On the final Monday in May America takes the time to honor those who died in service to its armed forces. This tradition started in 1868 when former Civil War soldiers decided to decorate the graves of fallen veterans. While the custom is a long held tradition around the world, this time was different. So many soldiers had died in the recent Civil War, and so many families effected, that having a single day to do this helped to bring larger importance to the act. It wasn’t until 1971 with the enactment of the Uniform Monday Holiday Act that the day created a yearly 3 day weekend.
To honor the veterans who gave it all here are some road trip ideas that have a military background. Some can be completed in one day some might take two. A great site to learn more about Ohio historical places and come up with you own trips is http://touringohio.com
Northwest Ohio and the War of 1812:
Fallen Timbers Battlefield and Fort Miamis National Historic Site – Fallen Timbers was the site of a major battle between American Indians and the newly formed United States of America. At the treaty of Paris in 1783 Britain gave the USA all of the land east of the Mississippi River. This include the Ohio Country. The American Indian tribes living in the area felt that they had no representation in the matter and that the land was still theirs. This led to the Battle of Fallen Timbers. At this battle American Soldiers fought the natives who were supplied by British from Fort Miamis. The defeat of the American Indians led to the Treaty of Greenville (see Garst Museum Below).
Fort Meigs – This fort with stood 2 attacks from the British and defended the Ohio country during the War of 1812. This is a full standing fort with a visitors center.
Rutherford B Hayes Presidential Library and Museum: The home and Museum of The former Civil War General and 19th President. For more information see our review.
Southwest and the Civil War
William Henry Harrison Tomb – The resting place of the 9th President and Ohio Indian Wars Veteran. He was the first president to die in office and is still the short serving person to have held the office. See our review here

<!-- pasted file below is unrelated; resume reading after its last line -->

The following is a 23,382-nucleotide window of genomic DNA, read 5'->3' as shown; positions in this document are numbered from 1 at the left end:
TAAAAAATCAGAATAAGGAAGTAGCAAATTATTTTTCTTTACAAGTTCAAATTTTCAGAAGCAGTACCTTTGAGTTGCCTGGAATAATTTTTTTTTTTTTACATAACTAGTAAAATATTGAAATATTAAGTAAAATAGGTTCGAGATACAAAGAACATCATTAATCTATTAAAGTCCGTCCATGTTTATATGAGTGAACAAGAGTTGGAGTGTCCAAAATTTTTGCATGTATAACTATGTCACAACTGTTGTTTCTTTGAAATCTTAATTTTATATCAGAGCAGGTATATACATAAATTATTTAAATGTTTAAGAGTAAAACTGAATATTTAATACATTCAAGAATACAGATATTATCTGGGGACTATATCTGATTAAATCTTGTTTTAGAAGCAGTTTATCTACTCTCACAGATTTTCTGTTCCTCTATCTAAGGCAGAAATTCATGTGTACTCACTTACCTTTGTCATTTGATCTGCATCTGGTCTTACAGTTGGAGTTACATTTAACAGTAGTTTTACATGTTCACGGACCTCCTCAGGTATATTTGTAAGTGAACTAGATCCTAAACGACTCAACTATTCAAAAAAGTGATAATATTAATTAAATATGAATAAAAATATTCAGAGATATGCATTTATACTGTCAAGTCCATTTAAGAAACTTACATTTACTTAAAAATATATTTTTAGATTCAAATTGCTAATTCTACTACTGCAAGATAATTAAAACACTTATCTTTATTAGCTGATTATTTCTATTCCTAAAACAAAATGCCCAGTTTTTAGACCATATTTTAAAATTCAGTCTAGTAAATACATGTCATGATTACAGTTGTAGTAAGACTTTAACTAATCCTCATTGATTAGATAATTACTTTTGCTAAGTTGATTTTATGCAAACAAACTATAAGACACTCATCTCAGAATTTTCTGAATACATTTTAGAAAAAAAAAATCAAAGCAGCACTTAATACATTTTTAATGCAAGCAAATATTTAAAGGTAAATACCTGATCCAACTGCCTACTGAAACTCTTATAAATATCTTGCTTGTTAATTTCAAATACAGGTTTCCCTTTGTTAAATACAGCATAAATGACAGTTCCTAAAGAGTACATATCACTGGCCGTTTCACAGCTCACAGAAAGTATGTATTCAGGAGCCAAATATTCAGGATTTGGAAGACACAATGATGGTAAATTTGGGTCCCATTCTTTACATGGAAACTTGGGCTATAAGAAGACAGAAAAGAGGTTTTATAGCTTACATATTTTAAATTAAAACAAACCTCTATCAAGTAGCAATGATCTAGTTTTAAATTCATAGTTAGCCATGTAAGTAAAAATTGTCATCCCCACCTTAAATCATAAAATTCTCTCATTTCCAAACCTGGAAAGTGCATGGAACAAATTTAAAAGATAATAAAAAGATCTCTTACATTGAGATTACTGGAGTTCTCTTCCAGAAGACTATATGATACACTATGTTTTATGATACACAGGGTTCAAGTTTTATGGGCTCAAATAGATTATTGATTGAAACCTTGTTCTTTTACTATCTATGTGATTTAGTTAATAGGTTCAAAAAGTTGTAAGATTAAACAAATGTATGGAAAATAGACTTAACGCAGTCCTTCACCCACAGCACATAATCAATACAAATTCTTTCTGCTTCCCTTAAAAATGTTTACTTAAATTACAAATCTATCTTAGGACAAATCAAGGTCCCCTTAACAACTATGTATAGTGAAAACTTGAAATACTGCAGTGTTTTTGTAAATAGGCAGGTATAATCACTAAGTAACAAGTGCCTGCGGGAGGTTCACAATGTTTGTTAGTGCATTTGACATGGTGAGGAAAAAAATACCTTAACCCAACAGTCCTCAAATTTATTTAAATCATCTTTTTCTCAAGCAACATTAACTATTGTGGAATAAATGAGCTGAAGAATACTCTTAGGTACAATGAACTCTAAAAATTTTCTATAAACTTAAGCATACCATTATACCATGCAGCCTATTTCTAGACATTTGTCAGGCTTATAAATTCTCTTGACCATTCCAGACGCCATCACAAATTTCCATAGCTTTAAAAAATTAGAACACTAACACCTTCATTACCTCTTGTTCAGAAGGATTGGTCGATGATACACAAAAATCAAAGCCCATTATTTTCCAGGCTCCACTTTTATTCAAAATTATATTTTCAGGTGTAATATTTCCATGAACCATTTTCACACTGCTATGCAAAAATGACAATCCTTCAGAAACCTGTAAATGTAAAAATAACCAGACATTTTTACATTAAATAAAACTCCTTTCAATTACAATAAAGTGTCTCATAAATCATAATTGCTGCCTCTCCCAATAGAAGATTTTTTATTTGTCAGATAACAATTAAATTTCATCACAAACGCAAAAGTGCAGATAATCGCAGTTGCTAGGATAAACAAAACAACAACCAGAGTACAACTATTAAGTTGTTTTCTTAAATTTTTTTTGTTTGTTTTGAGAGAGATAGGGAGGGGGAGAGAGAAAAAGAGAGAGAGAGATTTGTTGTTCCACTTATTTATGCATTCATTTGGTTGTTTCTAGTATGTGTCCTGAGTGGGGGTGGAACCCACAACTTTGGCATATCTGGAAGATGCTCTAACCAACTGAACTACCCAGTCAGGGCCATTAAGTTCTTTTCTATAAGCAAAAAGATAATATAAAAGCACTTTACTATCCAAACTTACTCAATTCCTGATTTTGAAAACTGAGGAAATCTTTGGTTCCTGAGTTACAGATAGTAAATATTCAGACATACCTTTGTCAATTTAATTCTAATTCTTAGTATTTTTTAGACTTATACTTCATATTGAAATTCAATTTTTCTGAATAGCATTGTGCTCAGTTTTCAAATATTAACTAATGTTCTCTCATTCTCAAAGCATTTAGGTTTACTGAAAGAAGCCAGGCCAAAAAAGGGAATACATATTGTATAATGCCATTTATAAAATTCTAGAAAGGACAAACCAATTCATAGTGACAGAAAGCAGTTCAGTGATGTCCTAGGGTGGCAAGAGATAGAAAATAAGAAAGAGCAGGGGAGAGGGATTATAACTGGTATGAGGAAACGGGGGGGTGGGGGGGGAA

National Underground Railroad Freedom Center – This museum is dedicated not only to the Underground Railroad and the struggle of American Slaves, but the struggle of all people for equality, even in modern times. The museum is a powerful testament to the struggles that lead to the Civil War.
William Howard Taft National Historic Site: The birthplace and boyhood home of the 27th President. Governor of the Philippines following the Spanish American war, Secretary of War, and Commander in Chief gives this site some great military background. See our review here
Land of Grant : Grant Birthplace and Grant Boyhood home and School House – The 18th President and commander of the Union armies during the civil war. Visit where he was born, grew up and learned. See our review here.
Fort Jefferson – The site where St. Clair retreated after his defeat.
Garst Museum – Dedicated to the history of Darke county this museum tells the story of the Treaty of Greenville and the role it played in shaping Ohio. A nice large museum with lots of artifacts from the area. See our review here.
Fort Recovery – The site of the two largest and most important American Indian battles, The Defeat of St. Clair and the Battle of Fort Recovery. St. Clair had 900 of his 1200 men killed, about 1/4 of the US army. It is also the site of the fort that was built after the battle. It was this fort that allowed the US to win the next battle and led to the signing of the Treaty of Greenville.
Fort Steuben – Built to protect the surveyors of the northwest Territory. The Fort has a visitor center, full wood fort and large grounds surrounding it.
Fort Laurens – Site of the only Revolutionary War battle in the state.
McCook house – Home of the “Fighting McCooks.” Major Daniel McCook and his 9 sons and 6 nephews fought before and mostly during the Civil War.
The McKinley Presidential Library & Museum – The Tomb of William McKinley, the 25th President, and commander and chief during the Spanish-American War. Next to the tomb is the Library and Museum which house exhibits on the natural world, Stark County, and the life of the president. See our review here.